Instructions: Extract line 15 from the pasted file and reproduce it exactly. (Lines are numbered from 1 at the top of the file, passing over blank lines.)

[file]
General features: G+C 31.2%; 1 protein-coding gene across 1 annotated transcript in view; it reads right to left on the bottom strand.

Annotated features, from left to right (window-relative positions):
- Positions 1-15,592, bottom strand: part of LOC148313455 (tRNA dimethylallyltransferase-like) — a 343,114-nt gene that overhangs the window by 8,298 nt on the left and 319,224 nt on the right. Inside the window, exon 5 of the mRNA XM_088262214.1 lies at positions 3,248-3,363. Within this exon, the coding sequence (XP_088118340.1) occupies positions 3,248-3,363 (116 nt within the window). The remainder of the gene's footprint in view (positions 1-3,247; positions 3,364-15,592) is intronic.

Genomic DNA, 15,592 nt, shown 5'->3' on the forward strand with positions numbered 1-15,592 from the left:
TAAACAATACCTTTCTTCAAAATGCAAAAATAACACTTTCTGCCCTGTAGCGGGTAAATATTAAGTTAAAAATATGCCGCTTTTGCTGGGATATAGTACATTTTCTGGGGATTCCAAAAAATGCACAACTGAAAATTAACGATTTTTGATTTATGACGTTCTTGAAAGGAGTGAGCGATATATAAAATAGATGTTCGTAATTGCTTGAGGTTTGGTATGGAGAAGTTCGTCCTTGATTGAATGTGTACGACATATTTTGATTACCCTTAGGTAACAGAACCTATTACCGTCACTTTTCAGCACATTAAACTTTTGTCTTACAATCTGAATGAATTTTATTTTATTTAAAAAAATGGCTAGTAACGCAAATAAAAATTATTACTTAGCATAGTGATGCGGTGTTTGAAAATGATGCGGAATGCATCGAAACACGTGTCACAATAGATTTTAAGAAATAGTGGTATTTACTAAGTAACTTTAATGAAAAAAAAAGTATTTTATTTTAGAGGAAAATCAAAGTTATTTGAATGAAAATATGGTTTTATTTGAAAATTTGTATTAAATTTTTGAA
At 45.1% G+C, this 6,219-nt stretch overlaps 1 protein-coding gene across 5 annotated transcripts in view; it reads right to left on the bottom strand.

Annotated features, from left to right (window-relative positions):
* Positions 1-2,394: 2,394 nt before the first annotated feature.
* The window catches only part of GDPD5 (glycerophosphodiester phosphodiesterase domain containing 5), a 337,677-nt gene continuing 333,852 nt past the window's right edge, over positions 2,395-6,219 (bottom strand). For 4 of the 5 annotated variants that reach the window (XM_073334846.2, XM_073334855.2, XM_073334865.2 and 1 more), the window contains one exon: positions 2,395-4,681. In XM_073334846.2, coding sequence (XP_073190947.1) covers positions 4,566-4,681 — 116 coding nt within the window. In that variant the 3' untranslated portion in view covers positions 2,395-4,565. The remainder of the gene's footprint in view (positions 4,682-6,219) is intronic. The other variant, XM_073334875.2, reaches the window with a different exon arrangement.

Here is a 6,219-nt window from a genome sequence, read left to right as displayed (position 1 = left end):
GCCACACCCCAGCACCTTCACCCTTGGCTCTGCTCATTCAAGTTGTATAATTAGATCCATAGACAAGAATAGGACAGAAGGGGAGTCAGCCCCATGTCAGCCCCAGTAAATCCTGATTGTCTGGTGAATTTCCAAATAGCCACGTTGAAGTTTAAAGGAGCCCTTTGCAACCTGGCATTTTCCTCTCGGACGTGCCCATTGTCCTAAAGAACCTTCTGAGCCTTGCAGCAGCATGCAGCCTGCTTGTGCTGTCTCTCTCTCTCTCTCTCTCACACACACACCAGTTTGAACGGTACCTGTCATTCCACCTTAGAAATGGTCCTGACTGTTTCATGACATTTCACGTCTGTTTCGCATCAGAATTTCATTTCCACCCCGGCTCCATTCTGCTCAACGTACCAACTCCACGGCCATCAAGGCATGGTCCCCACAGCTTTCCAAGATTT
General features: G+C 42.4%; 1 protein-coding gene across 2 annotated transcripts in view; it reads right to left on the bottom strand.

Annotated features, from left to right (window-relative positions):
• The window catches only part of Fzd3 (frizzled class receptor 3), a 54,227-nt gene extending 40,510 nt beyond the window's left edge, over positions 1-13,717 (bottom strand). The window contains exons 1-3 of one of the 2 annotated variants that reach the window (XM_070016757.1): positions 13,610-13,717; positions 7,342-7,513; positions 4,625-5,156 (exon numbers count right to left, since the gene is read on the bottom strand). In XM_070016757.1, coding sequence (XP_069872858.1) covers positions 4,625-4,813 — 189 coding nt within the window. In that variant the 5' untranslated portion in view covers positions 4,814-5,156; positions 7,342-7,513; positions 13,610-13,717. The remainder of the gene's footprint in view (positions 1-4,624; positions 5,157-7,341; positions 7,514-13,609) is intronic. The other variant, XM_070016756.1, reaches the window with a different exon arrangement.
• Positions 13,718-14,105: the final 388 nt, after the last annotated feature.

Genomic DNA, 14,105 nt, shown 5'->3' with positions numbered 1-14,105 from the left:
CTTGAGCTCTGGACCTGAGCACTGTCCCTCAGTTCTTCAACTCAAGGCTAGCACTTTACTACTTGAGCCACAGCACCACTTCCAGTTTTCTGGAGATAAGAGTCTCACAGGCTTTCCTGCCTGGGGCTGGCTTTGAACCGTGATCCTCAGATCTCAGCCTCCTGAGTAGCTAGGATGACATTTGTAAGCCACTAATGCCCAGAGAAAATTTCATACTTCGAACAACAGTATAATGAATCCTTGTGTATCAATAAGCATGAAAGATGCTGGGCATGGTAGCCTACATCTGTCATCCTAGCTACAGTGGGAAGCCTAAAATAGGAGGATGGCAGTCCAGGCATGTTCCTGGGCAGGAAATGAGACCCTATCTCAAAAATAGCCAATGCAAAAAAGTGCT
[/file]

• Positions 13,718-14,105: the final 388 nt, after the last annotated feature.